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Sen. Kamala Harris calls for halt on President Trump's judicial nominations during impeachment


President Trump has already appointed more judges in his first term than anyone since 1980

Sen. Kamala Harris (D-Calif.)/(BRIDGET BENNETT/30240120A/AFP via Getty Images)

Sen. Kamala Harris (D-Calif.) on Wednesday called for the Senate Judiciary Committee to stop the consideration of President Donald Trump's judicial nominees, arguing that the upper chamber made the same move during the impeachment of former President Bill Clinton.

What are the details?

"Today, the United States Senate will receive articles of impeachment against President Donald Trump and begin to determine whether the president's actions warrant his removal from office," Harris said in a statement.

"The president is charged with high crimes and misdemeanors, and the Senate must take seriously its constitutional role in this process. During the time when articles of impeachment are before the Senate, it would be wholly inappropriate to advance the president's nominees to the federal judiciary."

According to a press release from the senator's office, "From the time the Clinton impeachment articles were delivered to the Senate in 1999 to the date of the Senate's verdict, the Senate Judiciary Committee did not hold any nominations, hearings, or advance any nominations to a confirmation vote."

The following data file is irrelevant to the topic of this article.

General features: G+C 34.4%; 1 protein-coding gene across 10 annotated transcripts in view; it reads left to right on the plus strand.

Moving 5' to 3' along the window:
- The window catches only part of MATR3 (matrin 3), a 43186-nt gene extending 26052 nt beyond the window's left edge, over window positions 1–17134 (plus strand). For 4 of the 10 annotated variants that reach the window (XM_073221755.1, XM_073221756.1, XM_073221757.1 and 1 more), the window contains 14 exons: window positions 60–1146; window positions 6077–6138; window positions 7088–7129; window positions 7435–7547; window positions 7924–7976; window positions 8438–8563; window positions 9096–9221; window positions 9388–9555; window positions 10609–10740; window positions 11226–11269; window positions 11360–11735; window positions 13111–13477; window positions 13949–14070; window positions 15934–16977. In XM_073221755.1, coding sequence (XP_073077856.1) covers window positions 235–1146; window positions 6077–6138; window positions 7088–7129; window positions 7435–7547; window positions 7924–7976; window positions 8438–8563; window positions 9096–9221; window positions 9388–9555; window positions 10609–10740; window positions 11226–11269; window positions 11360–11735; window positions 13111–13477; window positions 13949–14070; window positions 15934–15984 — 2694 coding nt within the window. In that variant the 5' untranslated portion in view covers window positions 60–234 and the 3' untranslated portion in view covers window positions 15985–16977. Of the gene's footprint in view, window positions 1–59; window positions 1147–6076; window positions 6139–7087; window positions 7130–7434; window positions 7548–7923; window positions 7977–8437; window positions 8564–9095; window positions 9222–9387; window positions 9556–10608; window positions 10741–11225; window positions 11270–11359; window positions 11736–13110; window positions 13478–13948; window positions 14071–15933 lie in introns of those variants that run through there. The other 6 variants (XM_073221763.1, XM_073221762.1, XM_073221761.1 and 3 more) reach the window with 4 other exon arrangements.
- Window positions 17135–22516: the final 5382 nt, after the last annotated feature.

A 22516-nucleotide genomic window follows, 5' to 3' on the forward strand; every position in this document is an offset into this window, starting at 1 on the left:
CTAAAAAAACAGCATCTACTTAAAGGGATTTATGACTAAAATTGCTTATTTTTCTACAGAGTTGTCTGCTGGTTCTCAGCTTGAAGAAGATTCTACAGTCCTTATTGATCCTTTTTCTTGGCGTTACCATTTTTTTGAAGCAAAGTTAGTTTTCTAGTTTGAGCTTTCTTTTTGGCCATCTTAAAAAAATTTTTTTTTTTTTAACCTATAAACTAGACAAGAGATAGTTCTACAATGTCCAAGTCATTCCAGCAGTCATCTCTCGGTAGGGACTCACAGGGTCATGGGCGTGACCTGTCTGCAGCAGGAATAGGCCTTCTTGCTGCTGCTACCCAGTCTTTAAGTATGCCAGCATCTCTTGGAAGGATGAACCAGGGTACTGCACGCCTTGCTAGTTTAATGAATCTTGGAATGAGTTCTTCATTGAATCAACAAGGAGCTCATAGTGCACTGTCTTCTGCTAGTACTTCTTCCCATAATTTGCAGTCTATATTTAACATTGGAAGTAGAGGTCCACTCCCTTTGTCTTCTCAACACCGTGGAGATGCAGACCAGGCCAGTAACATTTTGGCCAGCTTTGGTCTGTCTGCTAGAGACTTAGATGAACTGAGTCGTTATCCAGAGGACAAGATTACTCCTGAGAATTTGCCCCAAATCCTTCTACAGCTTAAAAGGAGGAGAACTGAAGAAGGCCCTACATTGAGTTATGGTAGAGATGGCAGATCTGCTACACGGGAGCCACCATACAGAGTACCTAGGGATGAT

The Hill reported that "while Senate committees cannot hold votes during impeachment trials, they are free to hold hearings." The outlet reached out to Judiciary Committee Chairman Lindsey Graham's (R-S.C.) office for comment. The committee has a markup scheduled for Thursday.

Anything else?

Harris' request comes the same day President Trump celebrated being "in major record territory" for the number of judges he has successfully placed on the bench.

The president retweeted a message from Senate Majority Leader Mitch McConnell (R-Ky.) who declared, "In the last three years, President Trump has appointed and the Republican Senate has confirmed 50 circuit judges. That is already the most in any president's whole first term since 1980."

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